A thought leader is an individual or firm that prospects, clients . . . even competitors recognize as one of the foremost authorities in selected areas of specialization, resulting in it being the go-to individual or organization for said expertise.Profitable Brilliance, Bruce H. Rogers and Russ Alan Prince
What CEO or business owner doesn’t want their company to be known as a thought leader in their space?
Yet, with the noisy world we live in today, this can be challenging. Every single day, there are more than 7.5 million blog posts published on the Internet, 2 million articles, posts, and videos published on LinkedIn, and 100 million photos and videos shared on Instagram.
Adding to the noise and the clutter is not the answer. However, producing relevant thought leadership content that affirms the position you want to own in the mind of your target audience is.
True thought leadership is about change. Changing how buyers think about or view the world. Changing how they approach problems and challenges because of the insights you deliver. But don’t get confused. Creating change is not simply about creating more content. It’s about executing a long-term strategy to own a specific thought leadership position on a topic that actually matters to your target audience.
So, if you want thought leadership to be a growth driver in the business and truly differentiate your company, your entire executive team must be prepared to make a serious commitment.
Thought leadership takes guts. It demands drawing a line in the sand, taking positions on topics that your target audience cares about, and putting disruptive, earthshaking perspectives out in the marketplace for the world to judge. In fact, according to authors Craig Badings and Liz Alexander, “Thought leaders are brave; explore areas others don’t, raise questions others won’t, and provide insights others can’t.”
Being a thought leader means being fearless. You can’t waffle. You have to know precisely what you want to be known for and then commit to owning that position in the minds of your customers. When it comes to thought leadership, philosopher and author Mel Thompson said it best: “If you don’t stand for something, you stand for nothing.” But, what does a thought leadership position look like and sound like? Here are a few examples:
- “We have a vision and a plan to ensure that renewable energy drives [X] percent of businesses in the next three years.”
- “We see a world in just five short years where mobile devices are completely replaced with wearables.”
- “We believe that cloud computing is history—we see a new computing environment that will drive business by 2025.”
The secret to establishing a meaningful thought leadership position for your business is conviction. You can’t be afraid to share your vision of what could be or how things should be. Maybe that’s why Craig Badings and Liz Alexander also said, “A hallmark of true thought leadership is the confidence to take the route that 99.9 percent of industry experts don’t even see.”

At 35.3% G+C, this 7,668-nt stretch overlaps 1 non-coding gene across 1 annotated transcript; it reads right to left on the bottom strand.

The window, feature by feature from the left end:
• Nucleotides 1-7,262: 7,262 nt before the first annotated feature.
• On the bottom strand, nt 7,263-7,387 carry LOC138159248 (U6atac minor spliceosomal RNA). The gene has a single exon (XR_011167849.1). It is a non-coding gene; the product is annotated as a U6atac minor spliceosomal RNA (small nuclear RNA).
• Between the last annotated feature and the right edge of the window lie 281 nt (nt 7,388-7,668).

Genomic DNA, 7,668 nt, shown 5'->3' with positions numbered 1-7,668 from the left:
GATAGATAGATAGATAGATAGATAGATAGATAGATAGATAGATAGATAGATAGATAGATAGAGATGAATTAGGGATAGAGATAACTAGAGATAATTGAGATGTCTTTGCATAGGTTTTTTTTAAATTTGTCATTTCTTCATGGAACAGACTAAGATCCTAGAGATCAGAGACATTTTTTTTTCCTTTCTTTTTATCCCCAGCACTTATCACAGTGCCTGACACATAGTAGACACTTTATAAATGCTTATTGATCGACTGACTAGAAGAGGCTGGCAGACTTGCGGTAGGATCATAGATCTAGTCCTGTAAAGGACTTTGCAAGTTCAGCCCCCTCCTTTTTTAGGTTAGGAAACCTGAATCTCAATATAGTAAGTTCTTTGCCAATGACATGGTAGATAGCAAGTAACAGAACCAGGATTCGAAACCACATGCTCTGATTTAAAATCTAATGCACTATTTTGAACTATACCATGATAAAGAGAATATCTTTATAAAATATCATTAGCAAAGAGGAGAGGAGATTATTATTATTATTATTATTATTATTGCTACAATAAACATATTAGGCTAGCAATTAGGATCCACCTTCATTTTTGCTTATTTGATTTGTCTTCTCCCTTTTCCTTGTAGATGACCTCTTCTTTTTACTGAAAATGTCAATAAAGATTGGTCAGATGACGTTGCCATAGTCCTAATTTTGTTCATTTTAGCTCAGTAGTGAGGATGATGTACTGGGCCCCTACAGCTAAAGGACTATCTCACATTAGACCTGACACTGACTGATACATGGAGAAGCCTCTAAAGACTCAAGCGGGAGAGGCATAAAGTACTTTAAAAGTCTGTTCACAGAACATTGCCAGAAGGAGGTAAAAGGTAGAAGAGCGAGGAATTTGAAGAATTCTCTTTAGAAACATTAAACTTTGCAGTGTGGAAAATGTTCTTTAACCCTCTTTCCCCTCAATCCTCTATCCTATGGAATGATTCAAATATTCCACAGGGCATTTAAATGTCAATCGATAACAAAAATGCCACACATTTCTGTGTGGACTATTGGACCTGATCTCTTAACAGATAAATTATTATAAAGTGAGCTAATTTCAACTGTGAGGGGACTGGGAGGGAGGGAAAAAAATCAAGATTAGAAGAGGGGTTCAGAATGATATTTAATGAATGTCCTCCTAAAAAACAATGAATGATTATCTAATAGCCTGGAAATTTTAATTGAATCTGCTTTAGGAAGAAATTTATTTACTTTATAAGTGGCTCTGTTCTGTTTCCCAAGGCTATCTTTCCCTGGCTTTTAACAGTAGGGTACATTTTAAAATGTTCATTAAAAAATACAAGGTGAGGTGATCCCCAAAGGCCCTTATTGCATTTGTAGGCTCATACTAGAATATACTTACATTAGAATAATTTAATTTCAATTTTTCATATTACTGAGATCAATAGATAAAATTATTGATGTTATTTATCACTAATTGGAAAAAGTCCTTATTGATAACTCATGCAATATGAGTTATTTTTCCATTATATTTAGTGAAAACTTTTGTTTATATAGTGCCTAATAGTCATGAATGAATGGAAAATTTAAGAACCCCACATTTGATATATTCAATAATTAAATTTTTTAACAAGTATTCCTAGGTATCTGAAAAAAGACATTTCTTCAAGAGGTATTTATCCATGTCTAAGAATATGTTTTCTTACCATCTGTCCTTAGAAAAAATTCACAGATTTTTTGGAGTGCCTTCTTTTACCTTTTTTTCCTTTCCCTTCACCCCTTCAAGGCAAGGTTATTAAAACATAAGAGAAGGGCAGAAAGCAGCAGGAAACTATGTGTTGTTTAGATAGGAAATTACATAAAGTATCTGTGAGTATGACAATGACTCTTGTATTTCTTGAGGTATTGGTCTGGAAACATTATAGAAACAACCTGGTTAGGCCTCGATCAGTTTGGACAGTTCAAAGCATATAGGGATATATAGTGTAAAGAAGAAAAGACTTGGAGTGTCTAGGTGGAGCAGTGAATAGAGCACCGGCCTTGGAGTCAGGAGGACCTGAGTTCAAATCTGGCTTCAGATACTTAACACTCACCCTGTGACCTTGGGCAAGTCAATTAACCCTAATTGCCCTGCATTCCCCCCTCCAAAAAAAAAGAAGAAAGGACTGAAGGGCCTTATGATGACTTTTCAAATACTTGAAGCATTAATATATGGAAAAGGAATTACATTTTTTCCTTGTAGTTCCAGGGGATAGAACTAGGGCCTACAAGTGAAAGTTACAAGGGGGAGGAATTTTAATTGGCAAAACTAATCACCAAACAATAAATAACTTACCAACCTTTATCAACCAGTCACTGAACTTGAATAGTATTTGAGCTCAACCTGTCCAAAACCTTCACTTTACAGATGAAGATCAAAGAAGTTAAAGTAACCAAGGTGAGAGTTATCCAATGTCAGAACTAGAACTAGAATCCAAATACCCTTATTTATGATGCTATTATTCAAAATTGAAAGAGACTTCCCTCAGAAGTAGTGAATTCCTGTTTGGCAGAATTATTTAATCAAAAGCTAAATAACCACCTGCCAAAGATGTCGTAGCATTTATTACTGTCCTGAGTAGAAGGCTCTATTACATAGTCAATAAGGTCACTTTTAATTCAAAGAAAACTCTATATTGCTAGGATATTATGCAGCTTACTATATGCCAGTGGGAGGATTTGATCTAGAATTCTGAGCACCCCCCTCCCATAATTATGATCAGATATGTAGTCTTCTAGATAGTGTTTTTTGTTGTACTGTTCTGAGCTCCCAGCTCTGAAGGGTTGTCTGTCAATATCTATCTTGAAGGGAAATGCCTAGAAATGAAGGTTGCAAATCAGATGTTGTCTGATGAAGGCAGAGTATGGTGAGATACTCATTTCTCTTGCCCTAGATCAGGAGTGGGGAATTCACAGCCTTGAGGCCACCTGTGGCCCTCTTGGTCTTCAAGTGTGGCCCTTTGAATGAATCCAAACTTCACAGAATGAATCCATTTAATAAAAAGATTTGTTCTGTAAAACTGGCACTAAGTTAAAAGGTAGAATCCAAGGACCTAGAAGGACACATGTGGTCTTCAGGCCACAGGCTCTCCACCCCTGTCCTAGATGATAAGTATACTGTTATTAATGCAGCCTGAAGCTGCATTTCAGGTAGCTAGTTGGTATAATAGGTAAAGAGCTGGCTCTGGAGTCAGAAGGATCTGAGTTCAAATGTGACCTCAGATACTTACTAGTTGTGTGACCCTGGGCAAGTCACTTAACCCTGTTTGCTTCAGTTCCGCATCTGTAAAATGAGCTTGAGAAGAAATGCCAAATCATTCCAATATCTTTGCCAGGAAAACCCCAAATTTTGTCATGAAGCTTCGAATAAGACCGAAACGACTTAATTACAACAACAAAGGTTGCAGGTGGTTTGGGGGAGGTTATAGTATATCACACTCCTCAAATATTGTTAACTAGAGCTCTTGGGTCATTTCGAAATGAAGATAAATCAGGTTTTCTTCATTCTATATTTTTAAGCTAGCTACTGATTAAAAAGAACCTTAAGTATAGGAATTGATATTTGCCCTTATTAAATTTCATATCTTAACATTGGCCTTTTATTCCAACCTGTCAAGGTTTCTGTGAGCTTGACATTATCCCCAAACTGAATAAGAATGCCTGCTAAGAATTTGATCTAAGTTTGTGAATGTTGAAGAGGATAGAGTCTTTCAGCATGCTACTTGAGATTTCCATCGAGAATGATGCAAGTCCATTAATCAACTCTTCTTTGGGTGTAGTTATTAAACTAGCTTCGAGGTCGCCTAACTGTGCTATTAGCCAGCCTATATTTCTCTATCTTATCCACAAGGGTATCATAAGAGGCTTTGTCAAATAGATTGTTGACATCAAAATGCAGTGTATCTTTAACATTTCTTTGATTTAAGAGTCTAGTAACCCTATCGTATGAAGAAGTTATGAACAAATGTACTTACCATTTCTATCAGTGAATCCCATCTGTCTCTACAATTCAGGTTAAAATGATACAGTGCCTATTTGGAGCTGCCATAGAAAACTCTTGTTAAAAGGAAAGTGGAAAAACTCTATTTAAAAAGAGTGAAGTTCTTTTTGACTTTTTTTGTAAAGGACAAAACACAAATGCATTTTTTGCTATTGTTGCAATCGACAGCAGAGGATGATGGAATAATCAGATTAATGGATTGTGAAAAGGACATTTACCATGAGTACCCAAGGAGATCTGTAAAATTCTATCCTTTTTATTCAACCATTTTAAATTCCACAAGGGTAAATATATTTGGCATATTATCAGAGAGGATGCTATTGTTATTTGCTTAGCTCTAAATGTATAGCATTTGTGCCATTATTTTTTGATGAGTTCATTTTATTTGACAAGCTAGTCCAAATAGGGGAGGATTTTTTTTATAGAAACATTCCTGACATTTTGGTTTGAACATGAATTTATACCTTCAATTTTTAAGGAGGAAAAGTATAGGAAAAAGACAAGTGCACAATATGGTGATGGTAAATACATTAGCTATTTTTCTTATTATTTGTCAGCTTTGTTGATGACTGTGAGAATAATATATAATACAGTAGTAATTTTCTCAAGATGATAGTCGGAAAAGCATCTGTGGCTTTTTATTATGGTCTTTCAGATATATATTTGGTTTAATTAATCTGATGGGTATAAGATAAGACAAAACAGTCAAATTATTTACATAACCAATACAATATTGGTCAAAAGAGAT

Many times, you have to go to a place that has been taboo in the past. Leaders must be willing to surface and debate points of view that have been uncomfortable or shut down by others who have said, “We can’t put that out there” or, “We don’t want to show our hand” or, “That’s kind of our secret sauce.” When this happens, remember what business growth expert Jay Baer said: “A thought leader is someone with proven expertise and experience who isn’t afraid to share it with the world.”
Great thought leadership starts with getting your leaders in a room, digging deep into their hearts and minds, and leading them through a deliberate, intentional discovery process. According to author Cheryl Kim, “Thought leadership is at the center of a strong executive positioning plan. It focuses on an idea or problem that you are passionate about, and that you will continue to be passionate about.”
A thought leader is someone with proven expertise and experience who isn’t afraid to share it with the worldJay Baer
To land on a meaningful thought leadership position, your discovery process should be rooted in your business strategy and your company’s higher purpose, vision, mission, and values. During this process, you must answer some tough questions:
- What do we want to be known for?
- What points of view across our leadership team are truly unique and ownable?
- What ideas and visions for the business have we discussed behind closed doors, but have been uncomfortable sharing publicly in the past?
- What convictions do we have to share that are at the heart of our customer’s business?
- How do we want to change the conversation and the status quo in our industry?
Answers to these and other deep questions will help you define the defensible, intriguing, and ownable position that you want to share with the world. A position that truly matters to your target audience, that makes them stand up and say, “Hey, this company thinks differently; we need to hear more about their point of view on this topic.”
Many experts believe that thought leadership will become the only lasting means of competitive differentiation in the years ahead. With that said, the thought leaders who exist here and now didn’t earn those positions overnight. It took time. That’s why business leaders who clearly define and remain committed to their thought leadership strategies today will become the sought-after brands of tomorrow.